Changes to Land & Buildings Transaction Tax

Changes to Land & Buildings Transaction Tax  

The Scottish Government yesterday announced changes to its new Property Tax – Land & Buildings Transaction Tax (LBTT), which will replace Stamp Duty Land Tax (SDLT) from 1st April 2015.

The original proposed rates and thresholds for LBTT were revealed by the Scottish Government in October.  However, after the Chancellor made immediate changes to Stamp Duty in the Autumn Statement, Deputy First Minister John Swinney has announced a series of alterations to LBTT, before it has even come into force.

With effect from 1st April, the starting point for payment of LBTT has been raised from the original proposed level of £135,000 to £145,000, with SDLT currently being paid above £125,000.

A rate of 2% will apply to transactions between £145,000 and £250,000, with a new rate of 5%  to be introduced for transactions between £250,000 and £325,000.

It was initially proposed that transactions between £250,000 and £1 million would suffer a charge of 10%, but the 10% rate will now be charged on transactions between £325,000 and £750,000, whilst those in a position to purchase a property in excess of £750,000 will pay the top rate of 12%.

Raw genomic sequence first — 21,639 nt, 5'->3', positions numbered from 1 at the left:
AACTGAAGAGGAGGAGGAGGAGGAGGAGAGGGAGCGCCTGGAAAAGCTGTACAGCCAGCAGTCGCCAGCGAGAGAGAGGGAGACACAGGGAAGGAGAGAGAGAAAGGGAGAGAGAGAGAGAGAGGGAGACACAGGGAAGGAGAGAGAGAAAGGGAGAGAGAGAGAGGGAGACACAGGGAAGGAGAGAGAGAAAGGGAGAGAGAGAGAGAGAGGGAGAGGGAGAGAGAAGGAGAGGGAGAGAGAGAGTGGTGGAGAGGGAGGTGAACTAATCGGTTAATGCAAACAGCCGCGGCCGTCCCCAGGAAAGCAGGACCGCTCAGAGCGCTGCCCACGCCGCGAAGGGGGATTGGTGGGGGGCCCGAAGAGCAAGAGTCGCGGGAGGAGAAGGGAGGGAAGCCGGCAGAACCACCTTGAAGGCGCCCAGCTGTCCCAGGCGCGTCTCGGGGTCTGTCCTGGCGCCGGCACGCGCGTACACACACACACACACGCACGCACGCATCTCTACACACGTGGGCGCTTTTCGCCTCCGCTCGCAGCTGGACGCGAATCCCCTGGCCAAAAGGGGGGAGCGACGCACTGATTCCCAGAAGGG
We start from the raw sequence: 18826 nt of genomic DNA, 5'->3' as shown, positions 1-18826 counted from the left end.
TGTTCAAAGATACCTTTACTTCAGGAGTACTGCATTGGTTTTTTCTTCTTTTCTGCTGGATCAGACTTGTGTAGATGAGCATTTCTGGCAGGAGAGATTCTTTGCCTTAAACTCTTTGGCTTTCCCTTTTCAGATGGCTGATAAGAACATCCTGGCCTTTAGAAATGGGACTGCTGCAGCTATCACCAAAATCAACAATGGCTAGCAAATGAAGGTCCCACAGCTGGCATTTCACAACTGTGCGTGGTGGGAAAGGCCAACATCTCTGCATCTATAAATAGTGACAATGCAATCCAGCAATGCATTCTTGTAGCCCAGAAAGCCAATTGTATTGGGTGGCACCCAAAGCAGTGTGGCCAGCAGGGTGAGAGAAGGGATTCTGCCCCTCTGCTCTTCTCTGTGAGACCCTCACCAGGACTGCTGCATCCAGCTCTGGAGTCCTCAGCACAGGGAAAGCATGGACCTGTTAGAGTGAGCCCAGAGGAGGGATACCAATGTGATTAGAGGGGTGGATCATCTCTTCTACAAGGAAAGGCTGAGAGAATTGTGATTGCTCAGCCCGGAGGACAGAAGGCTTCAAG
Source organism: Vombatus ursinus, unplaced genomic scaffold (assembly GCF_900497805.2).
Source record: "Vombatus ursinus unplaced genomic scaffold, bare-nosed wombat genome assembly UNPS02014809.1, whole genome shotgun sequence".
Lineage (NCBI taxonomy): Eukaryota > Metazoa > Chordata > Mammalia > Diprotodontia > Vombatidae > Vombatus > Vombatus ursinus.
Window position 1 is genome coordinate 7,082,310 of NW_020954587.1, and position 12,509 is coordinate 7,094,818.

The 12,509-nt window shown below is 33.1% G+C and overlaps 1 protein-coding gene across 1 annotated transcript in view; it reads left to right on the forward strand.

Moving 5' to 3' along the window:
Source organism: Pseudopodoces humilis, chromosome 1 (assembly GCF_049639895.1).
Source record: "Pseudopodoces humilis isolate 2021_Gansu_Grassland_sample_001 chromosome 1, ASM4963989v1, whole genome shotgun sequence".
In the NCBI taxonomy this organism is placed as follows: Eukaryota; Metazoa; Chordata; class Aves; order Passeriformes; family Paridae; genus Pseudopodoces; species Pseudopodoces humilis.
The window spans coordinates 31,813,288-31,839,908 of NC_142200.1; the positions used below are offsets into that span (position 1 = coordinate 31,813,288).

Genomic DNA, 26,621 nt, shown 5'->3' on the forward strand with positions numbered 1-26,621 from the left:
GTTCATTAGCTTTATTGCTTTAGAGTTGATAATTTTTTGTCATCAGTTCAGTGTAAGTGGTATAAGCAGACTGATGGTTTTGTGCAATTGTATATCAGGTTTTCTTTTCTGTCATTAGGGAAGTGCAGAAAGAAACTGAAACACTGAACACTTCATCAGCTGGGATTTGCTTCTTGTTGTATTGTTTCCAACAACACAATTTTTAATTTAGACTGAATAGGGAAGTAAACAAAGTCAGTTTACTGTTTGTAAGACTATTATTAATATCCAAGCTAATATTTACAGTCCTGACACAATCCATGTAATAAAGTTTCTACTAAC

The new rates are payable on the portion of the total value which falls within each band.

Whether or not these changes are a result of the “fastest U-turn in history” as Mr Swinney’s political opponents have claimed, or whether or not they are as a result of an ongoing review, ultimately more home buyers in Scotland will benefit from less tax.

The new rates and thresholds, to take effect from 1st April 2015, compared to current rates of Stamp Duty Land Tax, and indeed the future rates for the rest of the UK are as follows:

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Under the original proposals, anyone purchasing a property up to £324,300 would have been better off than under the previous SDLT arrangements.  The introduction of the current SDLT rates and thresholds in the Autumn Statement would have meant that, without the new proposed changes, anyone buying a property in Scotland for more than £254,000 would have been worse off than the rest of the UK.

The new proposed rates and thresholds have re-adjusted the original balance that the Scottish Government had looked for, and now the house buyer purchasing a property in Scotland for up to just under £333,000 will be better off than house buyers in the rest of the UK.

Whatever the reasoning, any further saving for home buyers must surely be welcome for the property market in Scotland.

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